View the slideshow after the jump.

Eavesdrop> The Great Chicago Fire Festival was a bust

Art, Media, Midwest
Monday, October 6, 2014
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The house appears to be much more on fire than it actually is. (Henry Melcher / AN)

The house appears to be much more on fire than it actually is. (Henry Melcher / AN)

In 1871, the Great Chicago Fire ripped through the city’s streets and spurred a massive urban renewal. On Saturday, in an attempt to honor that city-defining event, some kayakers paddled around the Chicago River and tried to light some fake houses on fire. It was all part of the $2 million Great Chicago Fire Festival put on by the Redmoon Theater Company. But on Saturday night, it quickly became clear that the festival would be neither great nor full of fire. You could say the festival fizzled out or that it failed to ignite. Both will do.

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Saturday> Fire Festival to light up the Chicago River

Architecture, Art, Midwest
Friday, October 3, 2014
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The inaugural Great Chicago Fire Festival takes place October 4. (Redmoon Theater)

The inaugural Great Chicago Fire Festival takes place October 4. (Redmoon Theater)

A new downtown festival launching tomorrow celebrates the “grit, greatness and renewal” of Chicago by paying tribute its greatest tragedy. In a move reminiscent of Las Fallas in Valencia, Spain, The Chicago Fire Festival will float some theatrical pyrotechnics down the Chicago River on Saturday evening. Read More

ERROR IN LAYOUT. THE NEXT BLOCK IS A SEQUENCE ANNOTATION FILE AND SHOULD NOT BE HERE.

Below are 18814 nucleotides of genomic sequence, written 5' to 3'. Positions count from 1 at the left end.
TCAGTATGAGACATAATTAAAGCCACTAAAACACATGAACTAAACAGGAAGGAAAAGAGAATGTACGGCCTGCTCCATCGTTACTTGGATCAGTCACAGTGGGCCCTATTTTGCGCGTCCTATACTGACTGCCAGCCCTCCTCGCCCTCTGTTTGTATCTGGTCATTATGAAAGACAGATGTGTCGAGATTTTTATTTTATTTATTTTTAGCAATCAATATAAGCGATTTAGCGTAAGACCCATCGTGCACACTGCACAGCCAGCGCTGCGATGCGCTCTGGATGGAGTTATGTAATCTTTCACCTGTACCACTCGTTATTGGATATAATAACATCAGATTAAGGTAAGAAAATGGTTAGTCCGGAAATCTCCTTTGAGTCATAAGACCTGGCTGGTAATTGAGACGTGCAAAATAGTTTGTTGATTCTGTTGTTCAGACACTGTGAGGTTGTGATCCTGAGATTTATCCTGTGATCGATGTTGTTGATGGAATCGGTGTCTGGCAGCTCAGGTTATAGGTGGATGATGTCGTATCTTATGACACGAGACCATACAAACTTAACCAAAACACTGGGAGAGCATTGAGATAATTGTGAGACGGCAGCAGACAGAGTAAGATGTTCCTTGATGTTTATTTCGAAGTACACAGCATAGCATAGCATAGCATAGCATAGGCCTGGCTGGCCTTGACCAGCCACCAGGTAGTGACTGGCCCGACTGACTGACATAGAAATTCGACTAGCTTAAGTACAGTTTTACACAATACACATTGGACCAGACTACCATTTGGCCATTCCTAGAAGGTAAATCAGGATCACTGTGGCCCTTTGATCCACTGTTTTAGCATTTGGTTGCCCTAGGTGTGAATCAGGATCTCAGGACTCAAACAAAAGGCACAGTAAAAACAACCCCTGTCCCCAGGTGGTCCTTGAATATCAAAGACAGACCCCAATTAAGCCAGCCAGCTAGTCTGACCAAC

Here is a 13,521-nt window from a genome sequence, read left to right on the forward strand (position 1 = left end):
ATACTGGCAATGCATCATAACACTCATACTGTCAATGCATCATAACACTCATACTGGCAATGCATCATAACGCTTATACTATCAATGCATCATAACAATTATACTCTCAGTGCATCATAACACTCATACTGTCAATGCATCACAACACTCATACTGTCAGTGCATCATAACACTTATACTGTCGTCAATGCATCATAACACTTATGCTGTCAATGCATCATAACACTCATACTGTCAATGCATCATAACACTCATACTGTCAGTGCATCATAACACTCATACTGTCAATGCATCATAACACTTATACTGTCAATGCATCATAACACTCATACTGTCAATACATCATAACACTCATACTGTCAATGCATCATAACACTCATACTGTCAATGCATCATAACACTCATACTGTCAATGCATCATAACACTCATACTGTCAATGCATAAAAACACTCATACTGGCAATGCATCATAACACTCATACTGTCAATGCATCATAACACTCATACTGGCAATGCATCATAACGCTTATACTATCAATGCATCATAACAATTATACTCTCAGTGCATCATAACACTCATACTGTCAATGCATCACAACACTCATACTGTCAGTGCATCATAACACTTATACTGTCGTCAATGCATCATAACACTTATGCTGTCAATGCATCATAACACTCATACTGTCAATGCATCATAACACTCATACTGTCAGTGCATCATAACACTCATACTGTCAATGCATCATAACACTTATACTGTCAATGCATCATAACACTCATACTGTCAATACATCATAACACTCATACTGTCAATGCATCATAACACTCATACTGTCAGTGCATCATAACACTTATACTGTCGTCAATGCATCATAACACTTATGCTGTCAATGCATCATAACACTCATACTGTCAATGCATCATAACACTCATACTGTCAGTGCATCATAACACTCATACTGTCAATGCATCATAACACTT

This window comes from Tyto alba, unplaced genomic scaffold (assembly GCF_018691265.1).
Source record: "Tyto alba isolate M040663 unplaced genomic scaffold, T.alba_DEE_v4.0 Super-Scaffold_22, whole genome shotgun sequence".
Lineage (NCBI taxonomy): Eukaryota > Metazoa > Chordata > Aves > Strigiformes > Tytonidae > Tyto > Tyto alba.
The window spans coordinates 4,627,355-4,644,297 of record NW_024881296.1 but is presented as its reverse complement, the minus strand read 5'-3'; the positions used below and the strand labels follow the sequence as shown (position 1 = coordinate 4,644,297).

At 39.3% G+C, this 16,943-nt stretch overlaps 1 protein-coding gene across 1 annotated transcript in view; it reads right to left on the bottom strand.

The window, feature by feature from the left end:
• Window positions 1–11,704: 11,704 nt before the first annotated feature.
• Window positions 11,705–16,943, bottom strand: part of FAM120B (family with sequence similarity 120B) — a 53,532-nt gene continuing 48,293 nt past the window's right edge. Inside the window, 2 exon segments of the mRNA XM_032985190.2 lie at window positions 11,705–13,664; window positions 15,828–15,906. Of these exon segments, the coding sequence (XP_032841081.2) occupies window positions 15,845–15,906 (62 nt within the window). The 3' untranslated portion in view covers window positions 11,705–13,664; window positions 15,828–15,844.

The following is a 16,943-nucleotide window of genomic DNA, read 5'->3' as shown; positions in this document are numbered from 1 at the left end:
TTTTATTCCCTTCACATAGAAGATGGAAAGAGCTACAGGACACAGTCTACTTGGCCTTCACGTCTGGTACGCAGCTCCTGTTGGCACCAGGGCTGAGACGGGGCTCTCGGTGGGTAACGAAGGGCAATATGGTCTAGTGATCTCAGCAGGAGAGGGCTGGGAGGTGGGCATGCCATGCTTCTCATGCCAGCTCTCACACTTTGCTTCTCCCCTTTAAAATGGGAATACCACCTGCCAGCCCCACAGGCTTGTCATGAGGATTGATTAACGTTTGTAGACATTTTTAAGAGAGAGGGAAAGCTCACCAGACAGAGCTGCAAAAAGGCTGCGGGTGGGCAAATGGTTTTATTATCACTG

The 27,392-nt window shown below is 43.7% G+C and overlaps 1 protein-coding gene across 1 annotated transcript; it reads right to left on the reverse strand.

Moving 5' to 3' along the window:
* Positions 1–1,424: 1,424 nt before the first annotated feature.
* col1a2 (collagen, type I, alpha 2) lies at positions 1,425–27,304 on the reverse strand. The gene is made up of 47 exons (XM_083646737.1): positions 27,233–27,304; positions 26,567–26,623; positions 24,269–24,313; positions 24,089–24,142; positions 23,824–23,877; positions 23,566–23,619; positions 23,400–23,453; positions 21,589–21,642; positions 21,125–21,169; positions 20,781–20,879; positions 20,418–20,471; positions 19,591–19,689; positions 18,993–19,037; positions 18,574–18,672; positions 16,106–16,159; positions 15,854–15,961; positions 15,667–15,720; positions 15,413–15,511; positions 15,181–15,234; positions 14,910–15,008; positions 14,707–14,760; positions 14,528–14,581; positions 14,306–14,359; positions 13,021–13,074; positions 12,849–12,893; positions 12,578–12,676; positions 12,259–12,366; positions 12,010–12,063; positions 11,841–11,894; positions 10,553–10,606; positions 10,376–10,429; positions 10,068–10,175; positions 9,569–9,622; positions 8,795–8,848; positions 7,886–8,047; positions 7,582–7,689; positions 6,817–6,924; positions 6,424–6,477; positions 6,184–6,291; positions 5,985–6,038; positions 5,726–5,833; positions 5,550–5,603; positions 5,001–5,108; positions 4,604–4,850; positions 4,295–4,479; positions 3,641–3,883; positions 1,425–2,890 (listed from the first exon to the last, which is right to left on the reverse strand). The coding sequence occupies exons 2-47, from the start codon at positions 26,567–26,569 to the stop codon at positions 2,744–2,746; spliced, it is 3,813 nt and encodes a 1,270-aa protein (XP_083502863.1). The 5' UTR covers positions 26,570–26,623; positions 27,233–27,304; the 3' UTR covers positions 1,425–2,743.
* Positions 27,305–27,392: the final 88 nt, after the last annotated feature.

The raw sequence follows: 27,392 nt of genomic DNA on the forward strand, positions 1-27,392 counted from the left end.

Beer, Shakespeare, and hip hop take over a vacant lot in Downtown Louisville

ReSurfaced, a pop-up festival occupying a vacant lot in downtown Louisville. (Urban Design Studio)

ReSurfaced, a pop-up festival occupying a vacant lot in downtown Louisville. (Urban Design Studio via Flickr)

What can you do with a vacant lot? Urban activists in Louisville have set out to show just how much with an ongoing pop-up festival of sorts at 615-621 West Main Street, an empty plot of land in the heart of downtown where REX‘s Museum Plaza skyscraper was once set to rise.

Continue reading after the jump.

Chicago’s big building owners embrace the smart grid

Chicago is one of 10 cities targeted by philanthropies for energy efficiency savings. (josh*m via flickr)

Large downtown buildings make up a disproportionate share of the built environment’s energy usage. (josh*m via flickr)

The members of Chicago‘s Building Owners and Managers Association (BOMA) control nearly 80 percent of downtown Chicago’s rentable building area. That makes them critical to local energy efficiency initiatives that aim to reduce the nearly 40 percent of U.S. energy that is consumed by buildings. Read More